double pushchair

Phone Zombies.

Someone I know just sent me a photo of themselves at a pool, in Spain. Every non-swimming person, sitting or standing around the pool was on their phone. It’s hot, sun is shining down, the blue water shimmering in the light. But, no one is engaging in it. Wow. It looks so scary! I can’t show you due to privacy, but goodness…. it’s rather disturbing.

I’ve put together a video on Mobile Zombies, but I haven’t gone into depths about the examples of how disturbing this is:

I was walking through Ealing Green this week, a young man passed me on a bicycle, on his mobile with both hands, not holding his handle bars.

There was a couple on my bus last month, they were evidently from another country and were speaking a different language. They had two identical toddler daughters in a double seat pushchair. They were overtired and kept being aggravating, taking off their shoes, pulling each others hair. The Dad shouted, then gave his big phone to one of them and she sat their just scrolling on whatever internet page was up at the time. It was like the phone sedated her.

I’ve seen a toddler boy on the tube, holding a real book in his hands and trying to turn the pages by swiping, like you would with your finger on your mobiles!!!!!

It’s becoming rather common, to see Mothers/Fathers pushing their children in buggies, whilst being on their phone. Not paying attention to whats ahead of them or keeping their child’s safety top priority.

I’ve seen people nearly be hit by cars because they are too fixated on what’s on their phone with headphones. One guy in Ealing hadn’t realised how close to death he came, because his music was so loud.

When I see the bus drivers wear headphones, it makes me nervous.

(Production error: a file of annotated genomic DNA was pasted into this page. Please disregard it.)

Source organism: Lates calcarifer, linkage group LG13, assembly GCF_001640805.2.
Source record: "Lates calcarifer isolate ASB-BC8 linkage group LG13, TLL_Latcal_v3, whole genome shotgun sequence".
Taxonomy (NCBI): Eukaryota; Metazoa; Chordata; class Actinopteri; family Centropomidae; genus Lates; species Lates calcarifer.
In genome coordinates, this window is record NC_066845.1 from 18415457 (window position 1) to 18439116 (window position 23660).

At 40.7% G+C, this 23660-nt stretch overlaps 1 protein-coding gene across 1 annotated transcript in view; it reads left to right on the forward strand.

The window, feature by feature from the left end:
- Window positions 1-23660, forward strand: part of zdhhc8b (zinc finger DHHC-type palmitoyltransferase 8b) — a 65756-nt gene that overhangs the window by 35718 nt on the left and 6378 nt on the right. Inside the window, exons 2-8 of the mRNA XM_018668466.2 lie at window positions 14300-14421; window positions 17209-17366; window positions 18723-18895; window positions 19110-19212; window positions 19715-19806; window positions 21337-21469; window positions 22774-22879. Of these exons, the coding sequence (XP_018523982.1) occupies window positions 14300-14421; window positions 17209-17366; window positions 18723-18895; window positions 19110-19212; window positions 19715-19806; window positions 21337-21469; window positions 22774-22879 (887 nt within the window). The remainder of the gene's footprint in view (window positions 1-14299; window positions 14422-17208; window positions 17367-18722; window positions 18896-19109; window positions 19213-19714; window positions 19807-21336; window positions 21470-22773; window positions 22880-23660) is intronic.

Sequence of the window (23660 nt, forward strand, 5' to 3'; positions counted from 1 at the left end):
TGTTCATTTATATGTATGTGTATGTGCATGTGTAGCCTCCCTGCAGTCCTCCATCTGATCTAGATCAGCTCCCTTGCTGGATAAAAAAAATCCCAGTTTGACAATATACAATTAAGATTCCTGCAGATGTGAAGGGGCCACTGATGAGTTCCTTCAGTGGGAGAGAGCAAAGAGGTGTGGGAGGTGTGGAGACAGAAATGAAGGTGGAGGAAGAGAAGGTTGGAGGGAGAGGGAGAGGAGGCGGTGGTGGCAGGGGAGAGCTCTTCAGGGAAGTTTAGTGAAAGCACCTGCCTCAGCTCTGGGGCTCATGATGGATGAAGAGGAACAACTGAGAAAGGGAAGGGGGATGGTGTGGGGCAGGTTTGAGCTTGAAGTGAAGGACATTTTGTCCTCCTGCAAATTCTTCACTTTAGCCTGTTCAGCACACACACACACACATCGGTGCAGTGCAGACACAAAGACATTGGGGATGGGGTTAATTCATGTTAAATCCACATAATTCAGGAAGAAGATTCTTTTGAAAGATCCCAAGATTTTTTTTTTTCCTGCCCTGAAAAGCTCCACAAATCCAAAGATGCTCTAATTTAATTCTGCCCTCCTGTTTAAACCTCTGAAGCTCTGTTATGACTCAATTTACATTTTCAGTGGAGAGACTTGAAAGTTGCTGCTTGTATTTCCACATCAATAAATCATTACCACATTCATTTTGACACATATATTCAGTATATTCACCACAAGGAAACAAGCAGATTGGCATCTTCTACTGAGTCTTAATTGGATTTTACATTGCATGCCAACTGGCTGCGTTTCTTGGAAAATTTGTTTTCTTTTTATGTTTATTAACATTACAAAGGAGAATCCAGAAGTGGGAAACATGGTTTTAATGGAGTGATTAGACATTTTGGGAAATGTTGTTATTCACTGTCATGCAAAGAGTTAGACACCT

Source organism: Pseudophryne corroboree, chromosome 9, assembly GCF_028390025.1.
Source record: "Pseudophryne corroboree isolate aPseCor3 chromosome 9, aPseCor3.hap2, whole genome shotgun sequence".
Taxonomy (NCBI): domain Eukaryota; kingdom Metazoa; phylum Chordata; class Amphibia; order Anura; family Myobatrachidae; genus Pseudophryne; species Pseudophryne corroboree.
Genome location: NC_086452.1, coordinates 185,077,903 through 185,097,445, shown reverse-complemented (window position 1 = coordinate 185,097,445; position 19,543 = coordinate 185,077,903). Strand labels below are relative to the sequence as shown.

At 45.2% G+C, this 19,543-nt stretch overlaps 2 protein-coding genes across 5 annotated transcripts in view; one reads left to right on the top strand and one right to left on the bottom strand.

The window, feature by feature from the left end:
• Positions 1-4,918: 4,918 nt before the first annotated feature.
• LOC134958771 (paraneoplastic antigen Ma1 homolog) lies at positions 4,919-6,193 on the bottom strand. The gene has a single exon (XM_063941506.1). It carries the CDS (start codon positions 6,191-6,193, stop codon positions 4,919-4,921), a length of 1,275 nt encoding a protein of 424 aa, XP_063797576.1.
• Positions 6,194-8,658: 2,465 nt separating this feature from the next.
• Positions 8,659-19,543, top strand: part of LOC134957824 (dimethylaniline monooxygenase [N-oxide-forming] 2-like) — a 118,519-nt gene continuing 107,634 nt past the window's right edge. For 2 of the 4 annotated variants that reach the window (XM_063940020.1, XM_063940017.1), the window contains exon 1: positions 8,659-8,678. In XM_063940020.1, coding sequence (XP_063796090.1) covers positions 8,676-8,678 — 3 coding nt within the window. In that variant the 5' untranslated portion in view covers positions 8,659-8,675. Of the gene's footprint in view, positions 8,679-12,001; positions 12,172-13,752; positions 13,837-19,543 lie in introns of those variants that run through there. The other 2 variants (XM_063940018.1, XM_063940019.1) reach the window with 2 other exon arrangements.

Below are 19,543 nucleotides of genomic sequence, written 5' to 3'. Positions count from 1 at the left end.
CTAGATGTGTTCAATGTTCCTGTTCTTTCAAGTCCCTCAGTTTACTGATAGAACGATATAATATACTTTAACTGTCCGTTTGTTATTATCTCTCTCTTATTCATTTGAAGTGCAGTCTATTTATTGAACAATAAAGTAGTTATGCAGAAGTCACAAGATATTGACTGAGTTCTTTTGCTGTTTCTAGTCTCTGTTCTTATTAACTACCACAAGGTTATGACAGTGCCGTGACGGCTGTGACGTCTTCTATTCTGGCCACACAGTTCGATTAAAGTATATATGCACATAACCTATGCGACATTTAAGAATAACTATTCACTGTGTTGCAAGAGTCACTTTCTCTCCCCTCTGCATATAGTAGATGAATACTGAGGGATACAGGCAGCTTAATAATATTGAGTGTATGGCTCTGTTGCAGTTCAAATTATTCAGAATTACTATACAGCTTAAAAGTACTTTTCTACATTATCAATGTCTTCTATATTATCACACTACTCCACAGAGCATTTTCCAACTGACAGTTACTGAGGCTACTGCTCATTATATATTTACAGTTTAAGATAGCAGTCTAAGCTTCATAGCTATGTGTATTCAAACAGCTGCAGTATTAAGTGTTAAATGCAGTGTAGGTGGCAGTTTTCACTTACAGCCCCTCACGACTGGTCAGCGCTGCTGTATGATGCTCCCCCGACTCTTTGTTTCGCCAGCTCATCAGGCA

My canteen is full of laptop/phone users, instagramming food or internet surfing. The library is full of people sitting with books on their laps and phones in hands on top.

90% of my classes are on their mobiles or laptops in class. We have no phone signal at Ealing Studios, but due to the wifi, who needs phone signal! When we started the course, no one would dare look at their phones, now 50/60 people are obviously on devices and not interested in what’s taught.

Everyone on public transport is on mobiles. It’s when the trains go underground that you see the frustration and addiction in peoples eyes.

Waiting at the bus stop is disturbing too, the 65 is a busy route, the amount of people who get on those buses amazes me. When they all line up, they all get their mobiles out. It’s like a line of mobile users.

Walking in the street, the majority are walking with phones in hands, headphones in ears.

Couples eat meals whilst on phones. Friends go out and sit their talking to each other whilst faces down and on the phone. I sat in McDonalds in February with my Mum and we didn’t take our phones. Hers was dead and mine was low on battery, we had a two hour drive home. We sat eating and directly across from us, was a family of six. The two parents spent a good 40 minutes on their phones, rarely looking up at the baby and youngsters at the table (who surprisingly, without the supervision - were behaving so well).

I miss logging off YouTube at 10pm at night and not returning till 7pm the next day. I miss going to school and not one person was on their phone in the corridors. I would love to go to a concert where mobile phones are banned so we can enjoy the music instead of documenting it. I want to go out with people and not feel pressurised to sharing that with 70,000 people. I want to be in a world where the phone is less.

I’m writing this at my computer. I do some of the above too, I’m not a non-phone user. But I do keep an eye on my safety like walking along.

I was standing at the bus stop this week, looked up and an elderly lady on the bus in front of me and gave the most odd look at me. I was texting my Dad about the day, but I was on my phone. I suddenly felt to be embarrassed being on my device.

I’m beginning to feel extremely uncomfortable in the world outside. It’s just a sea of mobile zombies and even if I lift my head up to meet everyone else, most are looking down.